Becoming sustainable is now imperative rather than optional for businesses, as the world grapples with climate change after the coronavirus pandemic.
Businesses are waking up to the fact that environmental sustainability matters to their consumers and achieving it goes hand in hand with socio-economic sustainability. This means delving deep into the supply chains and tackling inequalities at each level.
A special Euronews debate on October 22 heard from experts across fashion, travel and coffee production whose companies are already on the journey to true sustainability. We asked what they learnt along the way, how they got there, what the biggest challenges were and how they overcame them (you can watch the full debate in the video player, above).
“We don’t always think when we wear clothes and we have luxury that everything we use actually comes from nature,” said Michael Beutler, sustainability operations director at luxury fashion brand, Kering. For him, becoming sustainable is about assessing each stage of the supply chain and asking: “what is our relationship with natural resources and how can we use them in the wisest way?”
Kering owns a number of luxury brands with the likes of Balenciaga, Gucci and Saint Laurent amongst them. In 2011, they were the first company to measure their entire carbon footprint, taking into account water and land usage, greenhouse gas emissions, and waste. They’ve set an ambitious target of reducing their carbon footprint by 40 per cent by 2025.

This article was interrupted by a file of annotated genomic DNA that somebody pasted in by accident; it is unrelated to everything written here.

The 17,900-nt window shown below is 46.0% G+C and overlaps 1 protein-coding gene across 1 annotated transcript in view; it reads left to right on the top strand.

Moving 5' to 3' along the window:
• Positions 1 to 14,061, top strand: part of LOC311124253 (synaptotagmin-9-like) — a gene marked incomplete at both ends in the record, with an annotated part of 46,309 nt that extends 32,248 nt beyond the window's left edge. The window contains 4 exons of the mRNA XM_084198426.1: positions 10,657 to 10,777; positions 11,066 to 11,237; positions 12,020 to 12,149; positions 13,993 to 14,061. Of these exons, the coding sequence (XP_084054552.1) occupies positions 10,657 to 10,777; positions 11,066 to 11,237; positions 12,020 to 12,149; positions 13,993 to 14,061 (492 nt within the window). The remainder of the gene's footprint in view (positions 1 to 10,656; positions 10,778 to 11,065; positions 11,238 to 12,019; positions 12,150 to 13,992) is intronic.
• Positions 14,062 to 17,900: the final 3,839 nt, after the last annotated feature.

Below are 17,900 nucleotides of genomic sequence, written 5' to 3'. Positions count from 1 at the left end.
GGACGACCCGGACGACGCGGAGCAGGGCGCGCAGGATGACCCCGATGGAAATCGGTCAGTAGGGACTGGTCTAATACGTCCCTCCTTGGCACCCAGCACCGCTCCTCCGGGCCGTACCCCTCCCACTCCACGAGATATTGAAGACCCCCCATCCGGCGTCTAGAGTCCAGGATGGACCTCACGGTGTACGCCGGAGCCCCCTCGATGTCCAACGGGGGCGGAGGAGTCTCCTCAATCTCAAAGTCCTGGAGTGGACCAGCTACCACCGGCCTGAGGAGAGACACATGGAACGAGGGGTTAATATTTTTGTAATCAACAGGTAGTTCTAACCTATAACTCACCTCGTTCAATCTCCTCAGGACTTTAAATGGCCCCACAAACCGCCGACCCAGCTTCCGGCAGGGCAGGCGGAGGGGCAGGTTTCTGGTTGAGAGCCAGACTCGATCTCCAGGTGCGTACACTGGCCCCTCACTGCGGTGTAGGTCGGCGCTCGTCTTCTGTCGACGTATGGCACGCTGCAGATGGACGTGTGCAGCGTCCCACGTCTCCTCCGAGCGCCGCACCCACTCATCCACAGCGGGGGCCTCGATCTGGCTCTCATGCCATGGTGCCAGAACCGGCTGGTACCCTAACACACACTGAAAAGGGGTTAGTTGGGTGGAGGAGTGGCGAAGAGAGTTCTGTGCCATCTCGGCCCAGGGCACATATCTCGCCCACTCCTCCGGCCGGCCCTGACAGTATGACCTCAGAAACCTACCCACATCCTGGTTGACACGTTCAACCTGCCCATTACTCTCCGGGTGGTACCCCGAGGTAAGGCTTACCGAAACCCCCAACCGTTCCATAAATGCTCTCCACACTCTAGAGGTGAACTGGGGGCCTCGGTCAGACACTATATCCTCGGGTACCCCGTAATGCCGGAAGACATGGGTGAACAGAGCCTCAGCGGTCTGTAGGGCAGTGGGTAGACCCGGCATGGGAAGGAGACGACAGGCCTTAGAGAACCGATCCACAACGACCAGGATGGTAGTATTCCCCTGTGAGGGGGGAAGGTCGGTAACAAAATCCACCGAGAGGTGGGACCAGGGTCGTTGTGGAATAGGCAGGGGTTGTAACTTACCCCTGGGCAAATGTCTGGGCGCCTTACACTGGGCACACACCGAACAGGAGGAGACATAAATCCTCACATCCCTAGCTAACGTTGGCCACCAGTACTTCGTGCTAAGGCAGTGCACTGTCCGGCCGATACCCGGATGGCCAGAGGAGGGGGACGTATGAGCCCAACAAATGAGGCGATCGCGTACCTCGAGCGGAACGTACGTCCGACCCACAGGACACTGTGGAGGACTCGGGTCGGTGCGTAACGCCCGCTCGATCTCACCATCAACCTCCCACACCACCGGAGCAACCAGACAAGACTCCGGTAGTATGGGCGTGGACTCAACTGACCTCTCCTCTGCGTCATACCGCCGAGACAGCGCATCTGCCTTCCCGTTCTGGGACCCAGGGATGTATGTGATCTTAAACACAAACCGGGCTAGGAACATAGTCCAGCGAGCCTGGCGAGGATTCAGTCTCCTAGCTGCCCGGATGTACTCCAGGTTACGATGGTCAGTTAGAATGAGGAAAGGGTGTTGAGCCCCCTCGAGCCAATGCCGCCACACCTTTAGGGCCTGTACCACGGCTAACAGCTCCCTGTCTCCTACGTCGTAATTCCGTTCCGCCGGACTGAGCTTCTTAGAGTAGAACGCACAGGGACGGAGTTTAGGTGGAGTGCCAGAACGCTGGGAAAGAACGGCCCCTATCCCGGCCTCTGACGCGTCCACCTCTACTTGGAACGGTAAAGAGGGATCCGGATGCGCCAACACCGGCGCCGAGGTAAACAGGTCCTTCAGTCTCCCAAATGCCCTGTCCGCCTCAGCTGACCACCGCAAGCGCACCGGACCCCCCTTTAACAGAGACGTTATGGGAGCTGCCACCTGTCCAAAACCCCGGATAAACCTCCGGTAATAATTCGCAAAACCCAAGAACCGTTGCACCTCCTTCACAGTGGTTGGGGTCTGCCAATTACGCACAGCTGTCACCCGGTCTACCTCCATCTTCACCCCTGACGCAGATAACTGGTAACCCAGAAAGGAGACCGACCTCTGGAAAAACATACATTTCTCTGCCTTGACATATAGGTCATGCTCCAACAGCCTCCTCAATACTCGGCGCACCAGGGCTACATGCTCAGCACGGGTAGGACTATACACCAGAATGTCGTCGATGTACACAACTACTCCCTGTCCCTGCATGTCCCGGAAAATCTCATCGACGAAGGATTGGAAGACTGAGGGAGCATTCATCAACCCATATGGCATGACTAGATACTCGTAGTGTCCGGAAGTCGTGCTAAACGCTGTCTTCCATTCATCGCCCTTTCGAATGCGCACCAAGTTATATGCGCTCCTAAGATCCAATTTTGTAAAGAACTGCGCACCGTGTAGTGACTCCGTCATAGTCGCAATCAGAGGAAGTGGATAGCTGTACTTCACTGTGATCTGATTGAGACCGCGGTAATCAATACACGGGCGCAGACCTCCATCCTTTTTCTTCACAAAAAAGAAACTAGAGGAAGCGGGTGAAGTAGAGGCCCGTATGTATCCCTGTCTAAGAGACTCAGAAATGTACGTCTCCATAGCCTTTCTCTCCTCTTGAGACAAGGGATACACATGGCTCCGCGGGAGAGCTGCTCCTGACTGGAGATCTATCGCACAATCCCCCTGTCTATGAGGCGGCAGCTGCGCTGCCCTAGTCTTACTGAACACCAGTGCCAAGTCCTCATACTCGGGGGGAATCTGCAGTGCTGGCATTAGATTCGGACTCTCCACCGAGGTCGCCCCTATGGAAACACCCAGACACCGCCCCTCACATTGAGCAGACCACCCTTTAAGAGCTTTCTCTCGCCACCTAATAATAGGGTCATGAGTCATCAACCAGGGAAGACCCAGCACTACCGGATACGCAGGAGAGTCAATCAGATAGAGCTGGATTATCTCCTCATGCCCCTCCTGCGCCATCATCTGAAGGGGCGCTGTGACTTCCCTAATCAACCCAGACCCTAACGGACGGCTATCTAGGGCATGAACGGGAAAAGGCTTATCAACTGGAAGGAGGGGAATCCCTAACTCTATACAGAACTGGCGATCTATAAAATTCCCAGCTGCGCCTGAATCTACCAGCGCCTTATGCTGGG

As a fashion industry, the majority of carbon emissions in Kering are produced during the sourcing and manufacturing stages, with stores and operations only accounting for 5 per cent of their entire carbon footprint. Beutler said that addressing the supply chain and source of materials is their biggest challenge and focus.
“It’s about looking at ways to create the luxury experience in a way that is environmentally as minimalist as possible,” Beutler told Euronews. In some instances, this involves returning to old-fashioned methods of farming such as regenerative agriculture, which focusses on keeping the soil alive through composting, keeping the carbon in the soil and promoting biodiversity, as well as working with farmers on best practices. This comes in addition to exploring innovative materials and ways to lengthen the life of products.
In short, “the better we are to nature, the better nature is to us” said Beutler.
Tackling inequalities in the supply chain
“Everybody should wake up every morning with the idea of doing something for a better world – not only saving water etc but also solving inequalities,” said Mario Cerutti, chief sustainability officer, Lavazza Foundation.
Starting in the late 1990s, the Lavazza Foundation was formed at a time when "sustainability was not even a word" according to Cerutti. The project began as a means of quality control and getting to know the producers in the coffee community.
Since then, Cerutti said that climate change has already had a noticeable impact on coffee plantations, which has resulted in more coffee growers having to move to more suitable land due to changes in temperature.